Well it needs a decent sample of the original voice – around 20 minutes in this case. It then studies the building blocks of the individual’s speech – the phenomes. These are all the different sounds than make up spoken language, like ffs and esses and so on. VoCo then reassembles them on demand. It’s like a form of speech-sampling with the interface being text, instead of a waveform. The principle of using ears to make the edit has been broken.

The demo in San Diego wasn’t quite over. Zeyu Jin went back to VoCo and overwrote the word wife with “Jordan” (Jordan Steele on stage, presenting the MAX event). The audio now said, “I kissed Jordan and my dogs.”

This was VoCo building a new word from scratch, assembling it using the phenomes it had collected from the sample speech. It hadn’t just reordered words it had made them up or copied one that was already there.

Let’s not pretend that a good audio editor couldn’t re-jig a recording to make someone say something they hadn’t. I can remember hearing a quarter-inch tape edit of the Queen giving a speech in which she described a member of her family in language I can’t imagine Her Majesty ever using. And that was more than 25 years ago. But VoCo takes it to another level. It can literally build words from thin air.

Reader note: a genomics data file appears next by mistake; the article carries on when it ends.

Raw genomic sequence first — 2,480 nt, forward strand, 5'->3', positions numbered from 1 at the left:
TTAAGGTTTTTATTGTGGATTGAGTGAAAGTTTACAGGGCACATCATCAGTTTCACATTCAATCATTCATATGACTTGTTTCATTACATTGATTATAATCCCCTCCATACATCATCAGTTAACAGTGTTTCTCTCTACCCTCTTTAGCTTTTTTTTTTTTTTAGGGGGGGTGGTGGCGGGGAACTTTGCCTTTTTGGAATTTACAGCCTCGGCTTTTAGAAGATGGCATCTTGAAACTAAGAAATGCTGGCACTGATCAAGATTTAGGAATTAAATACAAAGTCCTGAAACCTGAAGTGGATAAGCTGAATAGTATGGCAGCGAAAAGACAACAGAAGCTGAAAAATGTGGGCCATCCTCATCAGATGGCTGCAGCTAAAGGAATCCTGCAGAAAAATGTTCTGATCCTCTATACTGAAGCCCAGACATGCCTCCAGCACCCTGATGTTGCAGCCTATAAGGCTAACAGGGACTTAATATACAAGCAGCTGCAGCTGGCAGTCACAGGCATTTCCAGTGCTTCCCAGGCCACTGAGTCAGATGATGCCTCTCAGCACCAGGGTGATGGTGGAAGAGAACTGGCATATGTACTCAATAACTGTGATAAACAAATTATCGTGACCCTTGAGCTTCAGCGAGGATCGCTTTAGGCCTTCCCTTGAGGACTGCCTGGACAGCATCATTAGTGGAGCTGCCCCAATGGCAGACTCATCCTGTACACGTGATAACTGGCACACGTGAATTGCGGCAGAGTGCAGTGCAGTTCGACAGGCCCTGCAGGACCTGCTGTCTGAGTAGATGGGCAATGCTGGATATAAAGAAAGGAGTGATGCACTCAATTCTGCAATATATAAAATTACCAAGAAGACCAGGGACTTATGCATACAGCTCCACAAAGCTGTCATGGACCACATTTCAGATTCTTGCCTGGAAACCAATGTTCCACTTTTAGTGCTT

So what do other people think?

I asked BBC radio journalist and tech-head Nick Garnett.

“Potentially it’s the biggest change in editing since waveforms came to the screen of your computer. It is fraught with post-truth issues. It enables quotes to be corrected after the event. Or changed.

“Veracity will rely on time stamped recordings or multiple recordings by different reporters. It’s the equivalent of the reporter huddle where newspaper hacks gather round one another to ‘build’ the quote. Honourable hacks would only manipulate a tense or the odd word. Unscrupulous hacks would make the whole lot up.”

This is something Adobe is aware of, as VoCo developer Zeyu Jin told the audience in San Diego: “We have researched how to prevent a forgery, like watermarking. As we are getting the results much better and making it so people can’t distinguish between the fake and the real one, we’re working on how to make it detectable.”

But the reassurance doesn’t cut it with everyone. I showed the video of the Adobe demo to another BBC journalist, my former colleague Huw Williams. He was even more alarmed at the potential for misuse that the concept offers.

“I think it sounds alarm bells. I can’t understand why someone has developed it and I’d like to know who they think is going to use it? Why would you want to make someone say something they didn’t?

“At a time when Fake News is in the spotlight after the US election, this has the potential to make things worse. It’s clever and impressive but some questions should be asked about how it might be used.”

For now it’s just on a test-bed but given that previous MAX demos have made it out into the real world, we could be about to see a revolution in voice editing that goes way beyond swapping words around or cutting down an interview.

Jerry Ibbotson has worked in pro-audio for more than 20 years, first as a BBC radio journalist and then as a sound designer in the games industry. He’s now a freelance audio producer and writer.